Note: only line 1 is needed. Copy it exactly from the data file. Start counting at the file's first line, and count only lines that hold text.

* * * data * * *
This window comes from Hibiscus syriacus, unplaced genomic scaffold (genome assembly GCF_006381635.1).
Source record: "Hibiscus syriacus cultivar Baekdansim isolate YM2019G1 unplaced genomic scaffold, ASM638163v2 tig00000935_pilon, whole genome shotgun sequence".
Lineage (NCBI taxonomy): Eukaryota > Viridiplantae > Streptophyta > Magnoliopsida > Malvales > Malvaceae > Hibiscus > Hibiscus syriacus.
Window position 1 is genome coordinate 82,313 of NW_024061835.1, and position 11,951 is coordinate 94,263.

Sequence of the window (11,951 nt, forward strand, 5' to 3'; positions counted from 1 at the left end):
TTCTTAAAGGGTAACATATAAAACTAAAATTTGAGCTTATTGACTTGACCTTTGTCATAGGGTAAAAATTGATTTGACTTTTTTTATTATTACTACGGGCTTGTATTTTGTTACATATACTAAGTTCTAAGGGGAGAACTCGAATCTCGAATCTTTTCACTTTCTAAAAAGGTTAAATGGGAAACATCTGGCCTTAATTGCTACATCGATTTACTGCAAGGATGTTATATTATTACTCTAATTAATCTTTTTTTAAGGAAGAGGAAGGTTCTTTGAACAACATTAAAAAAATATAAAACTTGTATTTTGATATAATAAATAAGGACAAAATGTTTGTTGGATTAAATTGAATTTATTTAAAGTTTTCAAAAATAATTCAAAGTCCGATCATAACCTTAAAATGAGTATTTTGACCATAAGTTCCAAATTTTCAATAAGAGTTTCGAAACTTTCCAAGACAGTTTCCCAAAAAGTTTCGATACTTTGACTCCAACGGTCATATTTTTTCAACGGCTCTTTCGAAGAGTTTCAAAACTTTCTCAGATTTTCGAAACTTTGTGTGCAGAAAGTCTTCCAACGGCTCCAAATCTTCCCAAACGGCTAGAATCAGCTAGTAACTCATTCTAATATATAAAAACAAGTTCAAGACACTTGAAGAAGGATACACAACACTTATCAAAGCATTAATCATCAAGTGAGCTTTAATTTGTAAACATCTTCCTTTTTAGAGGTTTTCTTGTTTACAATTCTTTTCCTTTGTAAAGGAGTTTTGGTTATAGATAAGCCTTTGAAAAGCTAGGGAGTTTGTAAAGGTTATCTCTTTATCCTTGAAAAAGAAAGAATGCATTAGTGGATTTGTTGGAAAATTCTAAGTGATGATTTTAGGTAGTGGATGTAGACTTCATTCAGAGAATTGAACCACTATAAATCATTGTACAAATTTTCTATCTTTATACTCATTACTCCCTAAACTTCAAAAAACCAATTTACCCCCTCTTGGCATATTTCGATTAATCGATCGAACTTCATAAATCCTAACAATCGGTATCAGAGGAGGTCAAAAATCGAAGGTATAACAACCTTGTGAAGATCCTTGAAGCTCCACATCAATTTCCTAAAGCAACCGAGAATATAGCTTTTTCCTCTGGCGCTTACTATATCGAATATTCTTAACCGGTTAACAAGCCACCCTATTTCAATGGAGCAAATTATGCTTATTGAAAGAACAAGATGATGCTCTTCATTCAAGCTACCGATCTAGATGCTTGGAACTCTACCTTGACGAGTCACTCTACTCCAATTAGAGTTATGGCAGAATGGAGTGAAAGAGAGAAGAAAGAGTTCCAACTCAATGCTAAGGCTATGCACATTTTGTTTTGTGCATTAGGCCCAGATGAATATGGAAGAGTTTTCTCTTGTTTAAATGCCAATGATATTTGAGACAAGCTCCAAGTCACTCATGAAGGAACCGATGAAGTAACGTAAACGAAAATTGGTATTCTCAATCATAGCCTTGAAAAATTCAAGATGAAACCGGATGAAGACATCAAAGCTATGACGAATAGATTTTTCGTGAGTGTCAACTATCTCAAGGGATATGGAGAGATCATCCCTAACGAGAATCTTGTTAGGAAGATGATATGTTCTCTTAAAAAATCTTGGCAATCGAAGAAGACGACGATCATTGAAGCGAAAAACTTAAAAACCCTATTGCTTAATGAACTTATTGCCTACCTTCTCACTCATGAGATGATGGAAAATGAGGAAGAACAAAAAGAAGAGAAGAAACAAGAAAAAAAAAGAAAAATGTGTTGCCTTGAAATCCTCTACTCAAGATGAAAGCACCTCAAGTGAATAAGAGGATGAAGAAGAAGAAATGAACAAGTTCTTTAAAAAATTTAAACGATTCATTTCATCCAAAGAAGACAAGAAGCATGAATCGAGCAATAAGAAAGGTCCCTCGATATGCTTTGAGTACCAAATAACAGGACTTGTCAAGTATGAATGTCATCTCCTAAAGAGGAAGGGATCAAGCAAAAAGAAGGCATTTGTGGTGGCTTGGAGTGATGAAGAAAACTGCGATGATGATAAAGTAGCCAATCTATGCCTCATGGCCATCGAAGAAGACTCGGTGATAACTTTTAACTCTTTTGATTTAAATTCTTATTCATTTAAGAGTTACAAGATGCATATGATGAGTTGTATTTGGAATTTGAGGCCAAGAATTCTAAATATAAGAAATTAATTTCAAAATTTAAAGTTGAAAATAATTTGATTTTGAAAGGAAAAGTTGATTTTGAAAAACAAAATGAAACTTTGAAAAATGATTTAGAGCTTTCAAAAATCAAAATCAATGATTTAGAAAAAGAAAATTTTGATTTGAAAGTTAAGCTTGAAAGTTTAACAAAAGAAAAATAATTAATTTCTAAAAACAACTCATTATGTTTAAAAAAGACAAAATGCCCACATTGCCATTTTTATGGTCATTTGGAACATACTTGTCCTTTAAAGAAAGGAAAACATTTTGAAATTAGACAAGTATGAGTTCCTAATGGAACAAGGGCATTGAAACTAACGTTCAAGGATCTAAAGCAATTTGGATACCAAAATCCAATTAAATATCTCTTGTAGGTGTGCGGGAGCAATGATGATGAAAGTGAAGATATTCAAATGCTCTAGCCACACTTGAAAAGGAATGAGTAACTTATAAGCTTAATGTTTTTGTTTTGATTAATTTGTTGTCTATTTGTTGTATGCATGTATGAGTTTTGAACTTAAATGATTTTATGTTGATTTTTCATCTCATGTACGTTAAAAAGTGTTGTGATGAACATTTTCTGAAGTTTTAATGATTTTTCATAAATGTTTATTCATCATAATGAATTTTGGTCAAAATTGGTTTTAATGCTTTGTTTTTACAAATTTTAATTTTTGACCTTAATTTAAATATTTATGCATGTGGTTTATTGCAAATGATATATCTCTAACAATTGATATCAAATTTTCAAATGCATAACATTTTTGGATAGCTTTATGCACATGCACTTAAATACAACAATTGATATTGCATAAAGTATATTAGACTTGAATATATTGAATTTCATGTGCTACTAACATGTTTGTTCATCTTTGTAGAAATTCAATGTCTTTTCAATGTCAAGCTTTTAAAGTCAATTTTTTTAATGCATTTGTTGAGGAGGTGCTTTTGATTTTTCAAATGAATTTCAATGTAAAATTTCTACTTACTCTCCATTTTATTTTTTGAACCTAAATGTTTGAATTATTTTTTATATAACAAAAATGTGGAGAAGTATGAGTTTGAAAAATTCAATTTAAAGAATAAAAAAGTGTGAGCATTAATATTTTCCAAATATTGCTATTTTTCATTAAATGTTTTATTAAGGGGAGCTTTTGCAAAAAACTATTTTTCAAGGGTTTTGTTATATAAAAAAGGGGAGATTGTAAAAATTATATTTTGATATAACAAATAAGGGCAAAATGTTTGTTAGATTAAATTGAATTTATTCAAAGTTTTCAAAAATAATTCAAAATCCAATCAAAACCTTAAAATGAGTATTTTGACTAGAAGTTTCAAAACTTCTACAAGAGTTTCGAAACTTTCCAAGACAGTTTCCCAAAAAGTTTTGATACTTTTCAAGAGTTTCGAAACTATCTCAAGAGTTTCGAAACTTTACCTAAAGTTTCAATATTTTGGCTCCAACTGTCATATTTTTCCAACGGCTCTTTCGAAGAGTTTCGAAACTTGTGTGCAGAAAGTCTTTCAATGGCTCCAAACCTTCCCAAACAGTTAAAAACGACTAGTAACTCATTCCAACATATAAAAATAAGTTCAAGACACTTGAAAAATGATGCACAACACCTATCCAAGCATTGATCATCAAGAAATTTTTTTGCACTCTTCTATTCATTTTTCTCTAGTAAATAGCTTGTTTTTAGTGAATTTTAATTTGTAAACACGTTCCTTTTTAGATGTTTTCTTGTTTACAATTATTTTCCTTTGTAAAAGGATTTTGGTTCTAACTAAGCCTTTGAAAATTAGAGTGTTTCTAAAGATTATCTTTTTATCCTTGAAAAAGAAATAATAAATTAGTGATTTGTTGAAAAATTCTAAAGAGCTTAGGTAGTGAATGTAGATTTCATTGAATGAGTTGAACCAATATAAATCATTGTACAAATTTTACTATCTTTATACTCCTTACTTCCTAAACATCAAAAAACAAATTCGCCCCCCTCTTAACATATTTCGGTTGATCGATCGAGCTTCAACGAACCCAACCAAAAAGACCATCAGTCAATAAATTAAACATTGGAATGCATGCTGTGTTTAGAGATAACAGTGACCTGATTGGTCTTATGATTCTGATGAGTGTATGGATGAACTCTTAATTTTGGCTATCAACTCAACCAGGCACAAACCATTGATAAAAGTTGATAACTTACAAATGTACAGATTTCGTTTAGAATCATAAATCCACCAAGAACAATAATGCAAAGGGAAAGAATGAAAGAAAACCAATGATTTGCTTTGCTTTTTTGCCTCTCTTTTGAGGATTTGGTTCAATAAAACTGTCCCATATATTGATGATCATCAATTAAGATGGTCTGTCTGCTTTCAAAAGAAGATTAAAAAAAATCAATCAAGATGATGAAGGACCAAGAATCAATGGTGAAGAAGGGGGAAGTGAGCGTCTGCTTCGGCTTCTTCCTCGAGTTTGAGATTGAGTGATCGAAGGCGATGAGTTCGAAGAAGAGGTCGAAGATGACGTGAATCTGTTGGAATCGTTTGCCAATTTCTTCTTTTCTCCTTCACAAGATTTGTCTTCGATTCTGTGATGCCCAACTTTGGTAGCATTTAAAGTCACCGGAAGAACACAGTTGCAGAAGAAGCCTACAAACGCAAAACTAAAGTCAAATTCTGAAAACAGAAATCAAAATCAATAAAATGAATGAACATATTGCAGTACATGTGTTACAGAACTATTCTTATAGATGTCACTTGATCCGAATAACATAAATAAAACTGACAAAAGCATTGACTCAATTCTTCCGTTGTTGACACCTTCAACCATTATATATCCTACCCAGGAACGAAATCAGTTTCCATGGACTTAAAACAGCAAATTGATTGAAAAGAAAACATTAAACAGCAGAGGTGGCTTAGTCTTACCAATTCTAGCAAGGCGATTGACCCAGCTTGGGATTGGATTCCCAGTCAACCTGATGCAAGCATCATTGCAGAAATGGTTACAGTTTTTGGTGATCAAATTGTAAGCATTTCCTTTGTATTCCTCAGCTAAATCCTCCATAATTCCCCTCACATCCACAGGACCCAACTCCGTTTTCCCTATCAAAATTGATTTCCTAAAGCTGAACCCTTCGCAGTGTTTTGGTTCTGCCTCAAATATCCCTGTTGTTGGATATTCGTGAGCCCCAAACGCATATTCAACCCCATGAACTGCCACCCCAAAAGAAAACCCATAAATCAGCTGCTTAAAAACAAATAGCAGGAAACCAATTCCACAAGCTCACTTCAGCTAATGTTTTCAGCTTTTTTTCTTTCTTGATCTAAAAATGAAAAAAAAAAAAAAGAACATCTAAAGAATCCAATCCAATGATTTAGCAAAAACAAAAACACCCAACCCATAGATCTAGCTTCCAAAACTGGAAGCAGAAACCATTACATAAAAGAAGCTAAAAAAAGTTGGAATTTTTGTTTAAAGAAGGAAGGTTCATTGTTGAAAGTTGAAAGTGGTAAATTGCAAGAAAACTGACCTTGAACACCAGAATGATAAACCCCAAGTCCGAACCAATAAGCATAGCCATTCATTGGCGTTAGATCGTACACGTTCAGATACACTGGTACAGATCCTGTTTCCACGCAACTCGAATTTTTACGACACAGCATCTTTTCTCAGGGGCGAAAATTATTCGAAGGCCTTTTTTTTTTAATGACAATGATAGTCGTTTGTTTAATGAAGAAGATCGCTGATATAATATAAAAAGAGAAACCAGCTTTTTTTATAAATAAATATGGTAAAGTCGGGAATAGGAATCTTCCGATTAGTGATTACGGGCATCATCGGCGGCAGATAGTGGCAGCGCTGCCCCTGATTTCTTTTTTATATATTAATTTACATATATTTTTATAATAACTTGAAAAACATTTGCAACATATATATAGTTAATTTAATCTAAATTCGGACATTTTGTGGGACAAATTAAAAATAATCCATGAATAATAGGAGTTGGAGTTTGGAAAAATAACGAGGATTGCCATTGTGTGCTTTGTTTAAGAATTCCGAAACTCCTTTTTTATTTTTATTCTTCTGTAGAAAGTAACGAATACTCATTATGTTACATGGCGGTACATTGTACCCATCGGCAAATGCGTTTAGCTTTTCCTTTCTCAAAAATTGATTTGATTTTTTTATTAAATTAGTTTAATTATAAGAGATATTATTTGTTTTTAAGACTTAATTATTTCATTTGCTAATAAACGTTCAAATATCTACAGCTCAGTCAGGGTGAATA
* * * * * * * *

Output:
This window comes from Hibiscus syriacus, unplaced genomic scaffold (genome assembly GCF_006381635.1).